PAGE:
In early 2001 gas production was struggling to match demand during a cold winter and being sold at prices as much as eight times the equivalent cost of coal. The main problem for coal producers at that time was training enough new miners to satisfy the projected increase in coal demand. The euphoria of the US coal industry was, however, short lived.
The deepening US recession in the second half of 2001, the events of September 11, and mild 2001/02 winter conditions in the Eastern United States have slowed energy demand. Coal and gas prices have, in response, fallen back to more normal levels. Coal supply capacity is now well in excess of demand, with inventory having risen from 127 Mt to 155 Mt over the course of 2001.
Despite the promising start to the year, in the end there was no growth in US coal consumption over the full course of 2001, with total consumption stagnating at the 2000 level of 981 Mt.
Consumption by the electricity sector fell 1.4% to 879 Mt and at coke plants consumption of metallurgical coal was down by 8.3% to 24.1 Mt. Only a robust 24.5% increase in demand by general industry saved the US from an overall fall in coal consumption in 2001.
On the other hand, production increased by 43.3 Mt (4.4%) to 1,016 Mt. With consumption static, production up, and net exports not much changed, a fall in prices was inevitable. Spot coal prices have nearly halved from US$48 per short ton (US$53/tonne) FOB Sandy River in June 2001 to a recent low of US$26 per short ton (US$29/tonne) in mid March 2002.
As a consequence, coal companies are belatedly cutting back production plans. Pittston, for example has idled the mining operations of its Clinchfield Coal Company, Sea “B” Mining Company, Paramont Coal Company and Motivation Coal Company, all in Virginia, for eight days starting 1 April 2002. In addition, some employees at Motivation Coal Company were temporarily laid off as of 1 April. Other employees of Vandalia Coal Company in West Virginia were also laid off as of April 1. The Pittston Company is actively pursuing the sale of some of its coal operations.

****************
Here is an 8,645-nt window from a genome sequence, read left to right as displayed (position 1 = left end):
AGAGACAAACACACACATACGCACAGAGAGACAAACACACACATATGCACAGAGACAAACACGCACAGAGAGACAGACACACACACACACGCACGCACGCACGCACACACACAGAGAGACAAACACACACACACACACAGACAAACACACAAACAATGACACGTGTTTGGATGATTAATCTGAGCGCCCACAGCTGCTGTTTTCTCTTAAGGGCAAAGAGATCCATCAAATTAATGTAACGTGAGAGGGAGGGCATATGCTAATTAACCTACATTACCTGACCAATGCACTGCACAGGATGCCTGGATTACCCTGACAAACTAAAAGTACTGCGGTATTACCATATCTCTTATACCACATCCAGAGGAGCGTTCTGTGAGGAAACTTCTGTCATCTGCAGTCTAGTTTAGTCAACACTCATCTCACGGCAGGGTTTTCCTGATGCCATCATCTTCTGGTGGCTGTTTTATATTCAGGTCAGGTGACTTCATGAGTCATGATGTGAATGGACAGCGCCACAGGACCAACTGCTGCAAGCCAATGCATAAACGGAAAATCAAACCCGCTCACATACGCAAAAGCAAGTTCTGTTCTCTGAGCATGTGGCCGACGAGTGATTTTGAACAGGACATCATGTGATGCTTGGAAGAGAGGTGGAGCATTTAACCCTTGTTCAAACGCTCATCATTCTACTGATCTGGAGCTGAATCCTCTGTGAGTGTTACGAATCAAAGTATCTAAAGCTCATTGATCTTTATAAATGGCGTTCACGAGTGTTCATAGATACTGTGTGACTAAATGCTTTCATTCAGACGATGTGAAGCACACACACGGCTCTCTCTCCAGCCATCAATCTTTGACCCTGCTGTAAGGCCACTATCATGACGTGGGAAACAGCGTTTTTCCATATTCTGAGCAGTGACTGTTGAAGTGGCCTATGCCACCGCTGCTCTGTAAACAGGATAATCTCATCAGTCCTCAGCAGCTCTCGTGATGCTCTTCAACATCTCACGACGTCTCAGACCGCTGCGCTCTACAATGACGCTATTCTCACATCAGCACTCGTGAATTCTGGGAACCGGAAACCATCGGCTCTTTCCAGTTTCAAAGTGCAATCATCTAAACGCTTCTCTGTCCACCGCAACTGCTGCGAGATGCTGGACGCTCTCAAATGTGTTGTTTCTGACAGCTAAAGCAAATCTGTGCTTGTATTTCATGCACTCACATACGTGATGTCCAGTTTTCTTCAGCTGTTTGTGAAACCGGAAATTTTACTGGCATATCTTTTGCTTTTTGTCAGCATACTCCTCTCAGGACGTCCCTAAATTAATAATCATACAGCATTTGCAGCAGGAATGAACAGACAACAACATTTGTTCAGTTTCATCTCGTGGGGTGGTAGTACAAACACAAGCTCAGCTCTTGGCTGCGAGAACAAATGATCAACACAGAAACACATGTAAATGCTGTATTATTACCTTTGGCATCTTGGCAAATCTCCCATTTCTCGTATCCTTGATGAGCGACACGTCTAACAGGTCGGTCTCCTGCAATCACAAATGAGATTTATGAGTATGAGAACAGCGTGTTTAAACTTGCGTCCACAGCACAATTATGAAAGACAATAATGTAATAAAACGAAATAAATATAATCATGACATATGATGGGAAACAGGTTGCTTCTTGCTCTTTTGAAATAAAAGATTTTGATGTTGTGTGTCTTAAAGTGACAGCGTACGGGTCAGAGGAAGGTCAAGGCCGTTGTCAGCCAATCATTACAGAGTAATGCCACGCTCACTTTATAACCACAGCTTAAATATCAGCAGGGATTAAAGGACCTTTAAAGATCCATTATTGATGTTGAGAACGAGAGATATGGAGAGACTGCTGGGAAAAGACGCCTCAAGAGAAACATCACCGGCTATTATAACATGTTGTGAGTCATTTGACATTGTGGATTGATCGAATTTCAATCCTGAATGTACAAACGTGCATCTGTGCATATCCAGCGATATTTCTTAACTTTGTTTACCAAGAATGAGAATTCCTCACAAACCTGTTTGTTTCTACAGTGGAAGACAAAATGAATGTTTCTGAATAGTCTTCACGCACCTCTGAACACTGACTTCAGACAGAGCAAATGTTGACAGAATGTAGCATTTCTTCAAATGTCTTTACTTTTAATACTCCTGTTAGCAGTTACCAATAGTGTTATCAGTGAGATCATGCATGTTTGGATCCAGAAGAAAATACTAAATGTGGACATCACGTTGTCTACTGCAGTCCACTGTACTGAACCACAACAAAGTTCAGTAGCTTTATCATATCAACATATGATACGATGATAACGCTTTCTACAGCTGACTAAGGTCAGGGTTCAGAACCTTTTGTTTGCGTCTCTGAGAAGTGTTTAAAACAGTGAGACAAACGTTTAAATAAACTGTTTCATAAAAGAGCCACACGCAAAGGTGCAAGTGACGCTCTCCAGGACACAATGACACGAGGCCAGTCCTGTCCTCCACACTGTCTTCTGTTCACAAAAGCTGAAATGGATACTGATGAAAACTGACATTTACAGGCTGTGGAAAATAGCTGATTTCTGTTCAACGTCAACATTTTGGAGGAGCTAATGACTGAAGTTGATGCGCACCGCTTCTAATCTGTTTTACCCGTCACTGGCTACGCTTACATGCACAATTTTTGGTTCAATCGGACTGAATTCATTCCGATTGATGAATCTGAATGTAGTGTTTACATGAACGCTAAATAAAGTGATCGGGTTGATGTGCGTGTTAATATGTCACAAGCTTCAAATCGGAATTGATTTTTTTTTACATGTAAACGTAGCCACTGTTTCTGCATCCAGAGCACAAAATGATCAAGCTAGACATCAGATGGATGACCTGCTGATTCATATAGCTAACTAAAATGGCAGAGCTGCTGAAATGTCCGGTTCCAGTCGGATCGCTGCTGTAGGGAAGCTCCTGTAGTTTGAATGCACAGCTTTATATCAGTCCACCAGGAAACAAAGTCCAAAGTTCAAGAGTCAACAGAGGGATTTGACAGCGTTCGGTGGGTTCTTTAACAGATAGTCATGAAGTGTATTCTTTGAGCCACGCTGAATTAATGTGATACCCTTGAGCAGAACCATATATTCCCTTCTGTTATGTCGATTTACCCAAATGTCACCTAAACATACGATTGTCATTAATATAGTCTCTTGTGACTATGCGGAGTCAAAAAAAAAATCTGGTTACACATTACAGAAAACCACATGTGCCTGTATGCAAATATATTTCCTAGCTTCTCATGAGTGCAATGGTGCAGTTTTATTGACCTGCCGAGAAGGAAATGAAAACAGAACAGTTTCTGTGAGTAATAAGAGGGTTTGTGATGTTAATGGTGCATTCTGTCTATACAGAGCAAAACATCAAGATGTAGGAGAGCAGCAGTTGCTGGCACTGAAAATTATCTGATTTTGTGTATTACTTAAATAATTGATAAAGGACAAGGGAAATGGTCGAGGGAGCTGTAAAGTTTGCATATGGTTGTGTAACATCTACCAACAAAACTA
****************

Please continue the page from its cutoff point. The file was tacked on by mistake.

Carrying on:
While productions cuts are obviously necessary in order to reduce the coal inventory overhang, it may well be that the US coal market has already hit bottom. The US economy is on the mend and gas prices have risen strongly since the end of January, so coal demand can be expected to resume growth.
Spot gas prices were over three times as high as spot steam coal prices (on an energy equivalent basis) by the end of March – the kind of differential that often leads to a rise in coal prices.
Gas prices are of course only one of many factors that influence coal prices. Indeed the direct statistical relationship between the two price series is poor but the correlation improves markedly when gas prices are compared against lagged spot steam coal prices. This may be due to the inertia of steam coal spot prices that is a feature of its lower liquidity and transparency compared to gas, as well as the buffering influence of coal inventories. So there does appear to be some validity in the assertion that a rise in spot gas prices now is likely to mean a rise in spot steam coal prices down the track.
With the wonderful benefit of hindsight it is clear US coal producers reacted too aggressively, and too late to the upswing in coal markets last year. If we are right in our evaluation that domestic coal demand is set to recover, producers may again be reacting too late and too aggressively to the changing market conditions.
The fall in domestic steam spot prices over the last nine months has certainly led to steam coal exports falling much less than had been expected (yes we sure got that one wrong). It has also stemmed the flow of high volatile coking coal that was diverted from export markets into the domestic steam coal market for most of last year. This reversal has contributed to the recent fall in European prices for US high-volatile metallurgical coal.